# Boole's inequality

(Redirected from Bonferroni bound)

In probability theory, Boole's inequality, also known as the union bound, says that for any finite or countable set of events, the probability that at least one of the events happens is no greater than the sum of the probabilities of the individual events. Boole's inequality is named after George Boole.

Formally, for a countable set of events A1, A2, A3, ..., we have

${\displaystyle {\mathbb {P} }{\biggl (}\bigcup _{i}A_{i}{\biggr )}\leq \sum _{i}{\mathbb {P} }(A_{i}).}$

In measure-theoretic terms, Boole's inequality follows from the fact that a measure (and certainly any probability measure) is σ-sub-additive.

## ProofEdit

### Proof using inductionEdit

Boole's inequality may be proved for finite collections of events using the method of induction.

For the ${\displaystyle n=1}$  case, it follows that

${\displaystyle \mathbb {P} (A_{1})\leq \mathbb {P} (A_{1}).}$

For the case ${\displaystyle n}$ , we have

${\displaystyle {\mathbb {P} }{\biggl (}\bigcup _{i=1}^{n}A_{i}{\biggr )}\leq \sum _{i=1}^{n}{\mathbb {P} }(A_{i}).}$

Since ${\displaystyle \mathbb {P} (A\cup B)=\mathbb {P} (A)+\mathbb {P} (B)-\mathbb {P} (A\cap B),}$  and because the union operation is associative, we have

${\displaystyle {\mathbb {P} }{\biggl (}\bigcup _{i=1}^{n+1}A_{i}{\biggr )}={\mathbb {P} }{\biggl (}\bigcup _{i=1}^{n}A_{i}{\biggr )}+\mathbb {P} (A_{n+1})-{\mathbb {P} }{\biggl (}\bigcup _{i=1}^{n}A_{i}\cap A_{n+1}{\biggr )}.}$

Since

${\displaystyle {\mathbb {P} }{\biggl (}\bigcup _{i=1}^{n}A_{i}\cap A_{n+1}{\biggr )}\geq 0,}$

by the first axiom of probability, we have

${\displaystyle {\mathbb {P} }{\biggl (}\bigcup _{i=1}^{n+1}A_{i}{\biggr )}\leq {\mathbb {P} }{\biggl (}\bigcup _{i=1}^{n}A_{i}{\biggr )}+\mathbb {P} (A_{n+1})}$ ,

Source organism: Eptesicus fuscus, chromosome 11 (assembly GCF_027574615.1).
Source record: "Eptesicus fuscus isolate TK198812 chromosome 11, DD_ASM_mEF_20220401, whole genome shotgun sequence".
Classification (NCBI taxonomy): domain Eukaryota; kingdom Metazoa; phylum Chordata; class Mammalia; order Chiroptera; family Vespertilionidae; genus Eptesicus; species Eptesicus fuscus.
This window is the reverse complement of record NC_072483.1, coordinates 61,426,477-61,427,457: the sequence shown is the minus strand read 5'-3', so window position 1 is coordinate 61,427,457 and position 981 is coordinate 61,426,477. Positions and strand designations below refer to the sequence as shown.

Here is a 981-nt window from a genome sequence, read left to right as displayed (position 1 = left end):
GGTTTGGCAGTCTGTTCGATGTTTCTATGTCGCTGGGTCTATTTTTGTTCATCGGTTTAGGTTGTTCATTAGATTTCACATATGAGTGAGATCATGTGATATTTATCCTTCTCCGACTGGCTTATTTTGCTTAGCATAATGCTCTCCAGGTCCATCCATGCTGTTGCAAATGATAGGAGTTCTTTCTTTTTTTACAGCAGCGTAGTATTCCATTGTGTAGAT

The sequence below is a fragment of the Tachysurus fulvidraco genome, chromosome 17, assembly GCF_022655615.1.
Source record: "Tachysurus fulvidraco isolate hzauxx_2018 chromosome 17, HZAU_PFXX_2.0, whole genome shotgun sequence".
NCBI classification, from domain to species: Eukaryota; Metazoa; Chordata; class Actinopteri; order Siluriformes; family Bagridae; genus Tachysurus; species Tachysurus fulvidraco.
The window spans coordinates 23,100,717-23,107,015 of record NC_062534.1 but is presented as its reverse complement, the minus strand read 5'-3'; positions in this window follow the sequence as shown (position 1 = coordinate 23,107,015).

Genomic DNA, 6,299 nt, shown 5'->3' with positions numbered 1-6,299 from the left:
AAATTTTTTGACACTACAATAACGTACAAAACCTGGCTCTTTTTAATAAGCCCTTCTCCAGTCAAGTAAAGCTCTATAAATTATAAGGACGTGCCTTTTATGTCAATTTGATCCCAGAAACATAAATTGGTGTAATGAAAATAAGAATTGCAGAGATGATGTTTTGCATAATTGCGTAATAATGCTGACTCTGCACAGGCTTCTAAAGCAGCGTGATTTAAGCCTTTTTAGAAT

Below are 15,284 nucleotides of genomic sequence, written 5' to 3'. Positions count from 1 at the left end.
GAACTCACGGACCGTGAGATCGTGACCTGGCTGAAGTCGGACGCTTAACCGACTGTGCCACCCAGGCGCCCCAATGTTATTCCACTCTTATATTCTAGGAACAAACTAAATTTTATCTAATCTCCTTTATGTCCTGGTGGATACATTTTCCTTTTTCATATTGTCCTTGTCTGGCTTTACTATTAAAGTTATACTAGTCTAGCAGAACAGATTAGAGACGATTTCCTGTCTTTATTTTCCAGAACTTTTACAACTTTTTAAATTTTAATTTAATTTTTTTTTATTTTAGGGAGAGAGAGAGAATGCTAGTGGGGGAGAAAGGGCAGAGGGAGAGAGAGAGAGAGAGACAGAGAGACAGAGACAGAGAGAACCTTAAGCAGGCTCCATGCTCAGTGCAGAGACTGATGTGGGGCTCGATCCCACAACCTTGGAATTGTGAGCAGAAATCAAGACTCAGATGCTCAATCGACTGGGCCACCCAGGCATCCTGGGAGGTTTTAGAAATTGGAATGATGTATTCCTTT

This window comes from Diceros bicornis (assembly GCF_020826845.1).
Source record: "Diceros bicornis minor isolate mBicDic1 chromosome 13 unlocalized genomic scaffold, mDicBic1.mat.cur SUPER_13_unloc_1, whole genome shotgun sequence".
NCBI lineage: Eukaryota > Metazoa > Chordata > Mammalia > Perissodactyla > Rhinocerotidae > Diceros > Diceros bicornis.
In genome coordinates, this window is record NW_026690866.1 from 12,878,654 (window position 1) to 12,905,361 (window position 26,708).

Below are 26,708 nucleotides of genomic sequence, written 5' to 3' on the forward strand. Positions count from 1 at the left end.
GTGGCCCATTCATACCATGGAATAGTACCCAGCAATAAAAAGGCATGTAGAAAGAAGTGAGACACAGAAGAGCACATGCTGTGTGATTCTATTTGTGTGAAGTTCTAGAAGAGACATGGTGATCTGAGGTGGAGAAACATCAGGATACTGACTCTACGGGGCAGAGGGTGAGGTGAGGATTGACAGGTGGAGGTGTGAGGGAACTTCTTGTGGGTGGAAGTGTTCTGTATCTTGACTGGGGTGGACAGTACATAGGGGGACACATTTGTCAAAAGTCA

and therefore

${\displaystyle {\mathbb {P} }{\biggl (}\bigcup _{i=1}^{n+1}A_{i}{\biggr )}\leq \sum _{i=1}^{n}{\mathbb {P} }(A_{i})+\mathbb {P} (A_{n+1})=\sum _{i=1}^{n+1}{\mathbb {P} }(A_{i})}$ .

### Proof without using inductionEdit

For any events in ${\displaystyle A_{1},A_{2},A_{3},\dots }$ in our probability space we have

${\displaystyle \mathbb {P} (\bigcup _{i}A_{i})\leq \sum _{i}\mathbb {P} (A_{i})}$

One of the axioms of a probability space is that if ${\displaystyle B_{1},B_{2},B_{3},\dots }$  are disjoint subsets of the probability space then

${\displaystyle \mathbb {P} (\bigcup _{i}B_{i})=\sum _{i}\mathbb {P} (B_{i})}$

this is called countable additivity.

If ${\displaystyle B\subset A}$  then ${\displaystyle \mathbb {P} (B)\leq \mathbb {P} (A)}$

Indeed, from the axioms of a probability distribution,

${\displaystyle \mathbb {P} (A)=\mathbb {P} (B)+\mathbb {P} (A-B)}$

Note that both terms on the right are nonnegative.

Now we have to modify the sets ${\displaystyle A_{i}}$ , so they become disjoint.

${\displaystyle B_{i}=A_{i}-\bigcup _{j=1}^{i-1}A_{j}}$

So if ${\displaystyle B_{i}\subset A_{i}}$ , then we know

${\displaystyle \bigcup _{i=1}^{\infty }B_{i}=\bigcup _{i=1}^{\infty }A_{i}}$

Therefore, we can deduce the following equation

${\displaystyle \mathbb {P} \left(\bigcup _{i}A_{i}\right)=\mathbb {P} \left(\bigcup _{i}B_{i}\right)=\sum _{i}\mathbb {P} (B_{i})\leq \sum _{i}\mathbb {P} (A_{i})}$

## Bonferroni inequalitiesEdit

Boole's inequality may be generalised to find upper and lower bounds on the probability of finite unions of events.[1] These bounds are known as Bonferroni inequalities, after Carlo Emilio Bonferroni, see Bonferroni (1936).

Define

${\displaystyle S_{1}:=\sum _{i=1}^{n}{\mathbb {P} }(A_{i}),}$

and

${\displaystyle S_{2}:=\sum _{1\leq i

as well as

${\displaystyle S_{k}:=\sum _{1\leq i_{1}<\cdots

for all integers k in {3, ..., n}.

Then, for odd k in {1, ..., n},

${\displaystyle {\mathbb {P} }{\biggl (}\bigcup _{i=1}^{n}A_{i}{\biggr )}\leq \sum _{j=1}^{k}(-1)^{j-1}S_{j},}$

and for even k in {2, ..., n},

${\displaystyle {\mathbb {P} }{\biggl (}\bigcup _{i=1}^{n}A_{i}{\biggr )}\geq \sum _{j=1}^{k}(-1)^{j-1}S_{j}.}$

Boole's inequality is recovered by setting k = 1. When k = n, then equality holds and the resulting identity is the inclusion–exclusion principle.

## ReferencesEdit

1. ^ Casella, George; Berger, Roger L. (2002). Statistical Inference. Duxbury. pp. 11–13. ISBN 0-534-24312-6.

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